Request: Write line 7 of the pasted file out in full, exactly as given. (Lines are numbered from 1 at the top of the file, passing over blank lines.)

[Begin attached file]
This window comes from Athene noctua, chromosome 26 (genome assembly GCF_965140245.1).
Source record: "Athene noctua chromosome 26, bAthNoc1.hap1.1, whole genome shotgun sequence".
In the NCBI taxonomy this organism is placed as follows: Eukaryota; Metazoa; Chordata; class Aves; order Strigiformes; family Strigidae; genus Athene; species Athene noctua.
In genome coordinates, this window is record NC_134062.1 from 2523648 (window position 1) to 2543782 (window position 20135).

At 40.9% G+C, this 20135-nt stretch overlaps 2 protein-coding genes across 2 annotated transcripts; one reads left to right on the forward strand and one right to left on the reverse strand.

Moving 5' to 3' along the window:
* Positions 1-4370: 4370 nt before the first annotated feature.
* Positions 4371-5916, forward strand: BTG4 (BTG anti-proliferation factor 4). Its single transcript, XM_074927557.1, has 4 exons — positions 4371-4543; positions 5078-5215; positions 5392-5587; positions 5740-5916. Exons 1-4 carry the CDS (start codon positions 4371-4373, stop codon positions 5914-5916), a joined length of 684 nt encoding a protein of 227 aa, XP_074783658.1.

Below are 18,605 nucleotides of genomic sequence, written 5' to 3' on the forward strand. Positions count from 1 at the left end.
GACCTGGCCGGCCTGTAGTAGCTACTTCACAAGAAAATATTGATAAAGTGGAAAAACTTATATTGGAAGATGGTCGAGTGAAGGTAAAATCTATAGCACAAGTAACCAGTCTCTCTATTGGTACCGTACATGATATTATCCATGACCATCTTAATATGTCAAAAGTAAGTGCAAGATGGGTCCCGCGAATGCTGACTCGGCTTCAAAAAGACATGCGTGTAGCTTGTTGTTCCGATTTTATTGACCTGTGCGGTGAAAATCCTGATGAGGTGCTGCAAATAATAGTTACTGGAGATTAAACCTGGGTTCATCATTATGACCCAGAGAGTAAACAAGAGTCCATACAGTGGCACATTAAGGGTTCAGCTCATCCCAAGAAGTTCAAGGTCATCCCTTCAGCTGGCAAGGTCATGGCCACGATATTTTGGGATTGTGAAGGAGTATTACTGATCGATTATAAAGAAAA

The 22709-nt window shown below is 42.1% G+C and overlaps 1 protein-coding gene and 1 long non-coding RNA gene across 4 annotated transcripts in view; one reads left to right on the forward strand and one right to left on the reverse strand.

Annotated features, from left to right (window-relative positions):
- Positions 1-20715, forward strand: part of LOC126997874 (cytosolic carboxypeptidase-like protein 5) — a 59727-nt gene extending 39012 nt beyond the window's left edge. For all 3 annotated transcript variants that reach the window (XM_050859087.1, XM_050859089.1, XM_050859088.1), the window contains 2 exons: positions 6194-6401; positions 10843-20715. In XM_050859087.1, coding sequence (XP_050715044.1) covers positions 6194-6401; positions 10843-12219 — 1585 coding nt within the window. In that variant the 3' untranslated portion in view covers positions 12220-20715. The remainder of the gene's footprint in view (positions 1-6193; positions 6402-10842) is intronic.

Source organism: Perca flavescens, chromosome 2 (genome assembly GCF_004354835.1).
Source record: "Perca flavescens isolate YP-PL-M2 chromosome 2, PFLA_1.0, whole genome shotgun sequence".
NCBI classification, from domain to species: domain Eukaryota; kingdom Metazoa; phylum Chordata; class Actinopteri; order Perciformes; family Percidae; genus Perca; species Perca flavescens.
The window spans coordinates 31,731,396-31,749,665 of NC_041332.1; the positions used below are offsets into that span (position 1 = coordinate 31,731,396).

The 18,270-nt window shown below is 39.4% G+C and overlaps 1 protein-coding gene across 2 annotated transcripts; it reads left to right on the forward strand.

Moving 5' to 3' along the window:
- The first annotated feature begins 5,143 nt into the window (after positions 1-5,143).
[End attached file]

* Positions 1-4370: 4370 nt before the first annotated feature.